High stakes contests in Metro Detroit. Here are primary races to watch
Metro Detroit voters on Tuesday could set up historic firsts in several key races that anticipate low voter turnout and an abundance of absentee ballots.
Voters will narrow the field of mayoral finalists for November in Detroit, Dearborn, Pontiac, Sterling Heights and Taylor as well as several high-profile city council contests. Detroiters will also decide whether to sign off on a contentious proposal to overhaul the City Charter.
In Taylor and Pontiac, incumbent mayors are waging write-in campaigns to retain their post. In Dearborn, the city this year could elect its first Arab American mayor, its first female mayor, or both. Voters will also thin a crowded field of 18 candidates for City Council in races to determine whether the panel will remain majority Arab American.
Among the other high-profile contests are Detroit’s city clerk and multiple district and at-large council seats and a state Senate seat in Macomb County.
"I think we're going to see some surprises," said Greg Bowens, a political consultant in Detroit. "There's a lot of pent-up angst, and the shadow of the delta variant (of COVID-19) is hanging over everyone even though we're running around mask-free. It's impacting elections in a way we haven't seen before."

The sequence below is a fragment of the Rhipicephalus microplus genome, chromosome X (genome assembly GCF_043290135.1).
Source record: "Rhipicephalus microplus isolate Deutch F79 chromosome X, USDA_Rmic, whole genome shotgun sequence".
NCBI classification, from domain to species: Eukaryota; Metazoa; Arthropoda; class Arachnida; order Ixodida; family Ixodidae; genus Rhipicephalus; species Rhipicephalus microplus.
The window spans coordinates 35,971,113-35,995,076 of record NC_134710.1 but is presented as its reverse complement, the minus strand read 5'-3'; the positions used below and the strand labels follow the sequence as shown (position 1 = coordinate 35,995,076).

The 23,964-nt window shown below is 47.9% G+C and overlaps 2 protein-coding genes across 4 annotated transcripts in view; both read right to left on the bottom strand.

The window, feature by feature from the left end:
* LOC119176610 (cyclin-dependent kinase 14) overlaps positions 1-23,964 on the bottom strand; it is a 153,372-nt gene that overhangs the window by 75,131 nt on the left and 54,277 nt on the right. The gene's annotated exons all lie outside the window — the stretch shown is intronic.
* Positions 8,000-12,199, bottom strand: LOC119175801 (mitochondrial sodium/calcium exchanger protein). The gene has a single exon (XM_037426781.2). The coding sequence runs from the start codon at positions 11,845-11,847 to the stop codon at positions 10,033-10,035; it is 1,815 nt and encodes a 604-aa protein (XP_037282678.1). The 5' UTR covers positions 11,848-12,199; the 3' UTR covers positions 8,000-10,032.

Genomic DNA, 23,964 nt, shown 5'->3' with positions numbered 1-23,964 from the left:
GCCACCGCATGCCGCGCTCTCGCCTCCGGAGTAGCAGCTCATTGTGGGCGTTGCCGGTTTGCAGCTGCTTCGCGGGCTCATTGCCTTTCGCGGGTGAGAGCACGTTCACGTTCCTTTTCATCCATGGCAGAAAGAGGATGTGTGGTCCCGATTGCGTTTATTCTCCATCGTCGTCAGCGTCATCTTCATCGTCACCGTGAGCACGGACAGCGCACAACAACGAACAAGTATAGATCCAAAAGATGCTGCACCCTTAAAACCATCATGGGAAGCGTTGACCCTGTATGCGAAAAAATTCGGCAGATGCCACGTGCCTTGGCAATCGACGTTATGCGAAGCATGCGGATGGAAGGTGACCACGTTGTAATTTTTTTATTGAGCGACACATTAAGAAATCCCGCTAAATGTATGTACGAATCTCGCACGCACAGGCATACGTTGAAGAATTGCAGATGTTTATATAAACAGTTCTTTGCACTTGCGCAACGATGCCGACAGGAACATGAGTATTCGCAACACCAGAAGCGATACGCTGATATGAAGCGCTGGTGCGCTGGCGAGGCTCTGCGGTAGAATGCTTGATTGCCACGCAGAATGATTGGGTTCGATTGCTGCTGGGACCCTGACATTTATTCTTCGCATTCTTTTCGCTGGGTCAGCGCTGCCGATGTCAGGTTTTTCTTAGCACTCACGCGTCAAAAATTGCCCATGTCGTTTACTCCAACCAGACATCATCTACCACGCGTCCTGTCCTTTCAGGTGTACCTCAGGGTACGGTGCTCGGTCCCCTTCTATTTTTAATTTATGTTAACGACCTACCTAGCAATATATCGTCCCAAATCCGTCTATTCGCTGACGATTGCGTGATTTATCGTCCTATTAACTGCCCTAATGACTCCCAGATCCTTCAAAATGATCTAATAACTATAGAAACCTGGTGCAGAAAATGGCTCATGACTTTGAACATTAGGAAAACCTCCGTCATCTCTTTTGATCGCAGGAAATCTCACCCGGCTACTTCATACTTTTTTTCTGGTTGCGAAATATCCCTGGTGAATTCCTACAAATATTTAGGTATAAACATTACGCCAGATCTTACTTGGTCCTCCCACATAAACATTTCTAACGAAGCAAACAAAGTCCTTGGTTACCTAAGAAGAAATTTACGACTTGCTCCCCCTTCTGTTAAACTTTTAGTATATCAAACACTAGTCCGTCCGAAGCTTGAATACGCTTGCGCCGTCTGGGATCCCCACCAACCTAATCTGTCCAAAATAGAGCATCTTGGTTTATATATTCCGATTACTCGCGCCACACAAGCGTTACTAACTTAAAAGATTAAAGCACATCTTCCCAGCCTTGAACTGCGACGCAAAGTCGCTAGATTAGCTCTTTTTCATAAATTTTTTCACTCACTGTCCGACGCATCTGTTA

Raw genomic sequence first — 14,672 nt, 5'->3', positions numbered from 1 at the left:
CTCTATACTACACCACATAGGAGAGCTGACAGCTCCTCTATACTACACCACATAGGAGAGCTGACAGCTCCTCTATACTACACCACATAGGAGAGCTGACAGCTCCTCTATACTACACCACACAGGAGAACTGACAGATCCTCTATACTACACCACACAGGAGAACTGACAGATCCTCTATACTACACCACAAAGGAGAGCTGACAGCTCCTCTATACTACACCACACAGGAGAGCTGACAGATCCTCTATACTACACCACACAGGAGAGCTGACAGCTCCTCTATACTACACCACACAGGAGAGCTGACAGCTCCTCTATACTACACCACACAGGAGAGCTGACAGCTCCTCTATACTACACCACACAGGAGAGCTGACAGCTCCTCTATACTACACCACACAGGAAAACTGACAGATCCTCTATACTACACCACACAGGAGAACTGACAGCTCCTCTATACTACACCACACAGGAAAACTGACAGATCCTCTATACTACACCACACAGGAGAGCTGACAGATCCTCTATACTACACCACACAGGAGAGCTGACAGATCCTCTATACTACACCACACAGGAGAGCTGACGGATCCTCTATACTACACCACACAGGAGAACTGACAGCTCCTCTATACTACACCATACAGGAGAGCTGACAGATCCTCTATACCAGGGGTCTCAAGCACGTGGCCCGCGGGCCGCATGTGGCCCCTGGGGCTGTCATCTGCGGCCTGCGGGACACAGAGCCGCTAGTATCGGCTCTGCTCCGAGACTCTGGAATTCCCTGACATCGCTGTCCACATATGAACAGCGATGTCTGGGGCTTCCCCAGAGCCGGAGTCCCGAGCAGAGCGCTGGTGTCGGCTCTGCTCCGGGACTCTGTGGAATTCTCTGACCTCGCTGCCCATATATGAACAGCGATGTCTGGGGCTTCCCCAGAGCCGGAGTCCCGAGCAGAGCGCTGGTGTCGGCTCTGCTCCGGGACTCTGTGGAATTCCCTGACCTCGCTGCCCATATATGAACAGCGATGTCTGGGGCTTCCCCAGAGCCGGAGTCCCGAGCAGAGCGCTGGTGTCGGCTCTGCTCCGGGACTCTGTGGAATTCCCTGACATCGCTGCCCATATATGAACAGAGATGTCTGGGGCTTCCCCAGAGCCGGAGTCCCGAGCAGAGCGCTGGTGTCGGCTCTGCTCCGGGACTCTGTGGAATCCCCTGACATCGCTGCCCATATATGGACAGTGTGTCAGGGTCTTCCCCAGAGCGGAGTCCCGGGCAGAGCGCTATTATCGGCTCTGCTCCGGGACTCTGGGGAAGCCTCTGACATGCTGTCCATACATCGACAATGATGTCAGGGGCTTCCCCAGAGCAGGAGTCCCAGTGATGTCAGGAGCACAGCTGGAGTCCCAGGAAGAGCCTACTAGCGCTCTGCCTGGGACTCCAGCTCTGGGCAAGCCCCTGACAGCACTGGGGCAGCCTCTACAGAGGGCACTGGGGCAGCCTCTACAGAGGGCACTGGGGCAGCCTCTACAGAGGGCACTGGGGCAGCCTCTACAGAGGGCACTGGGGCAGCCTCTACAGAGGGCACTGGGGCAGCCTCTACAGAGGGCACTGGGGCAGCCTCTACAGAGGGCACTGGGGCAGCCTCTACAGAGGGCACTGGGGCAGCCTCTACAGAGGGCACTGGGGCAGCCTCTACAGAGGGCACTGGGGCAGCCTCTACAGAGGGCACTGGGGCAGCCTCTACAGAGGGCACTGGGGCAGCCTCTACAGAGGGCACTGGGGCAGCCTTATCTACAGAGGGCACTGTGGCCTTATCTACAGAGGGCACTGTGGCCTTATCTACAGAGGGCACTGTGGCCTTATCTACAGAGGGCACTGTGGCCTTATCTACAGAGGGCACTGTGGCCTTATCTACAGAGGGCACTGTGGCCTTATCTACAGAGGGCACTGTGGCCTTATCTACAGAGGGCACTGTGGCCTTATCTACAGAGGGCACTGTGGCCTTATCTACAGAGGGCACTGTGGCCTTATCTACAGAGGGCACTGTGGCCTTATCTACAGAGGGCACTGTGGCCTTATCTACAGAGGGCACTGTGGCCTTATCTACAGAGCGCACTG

Fear of the delta variant spiking in Michigan has driven no-reason absentee voting, which will likely be the majority of votes cast in Detroit, City Clerk Janice Winfrey said Monday.
"We are living in what would seem like an end of the world movie, with an ongoing pandemic featuring new diseases forming, floods, massive mosquitoes, everyone's looking for the arch right about now," Bowens added. "That's led more people to raise their hand for public office to have a say in what's going on even if it has been uncontrollable."
Dearborn has seven mayoral candidates vying to be on voters' November ballots. Three of them, if elected, would be the first Arab American to hold the job; two would be the first woman.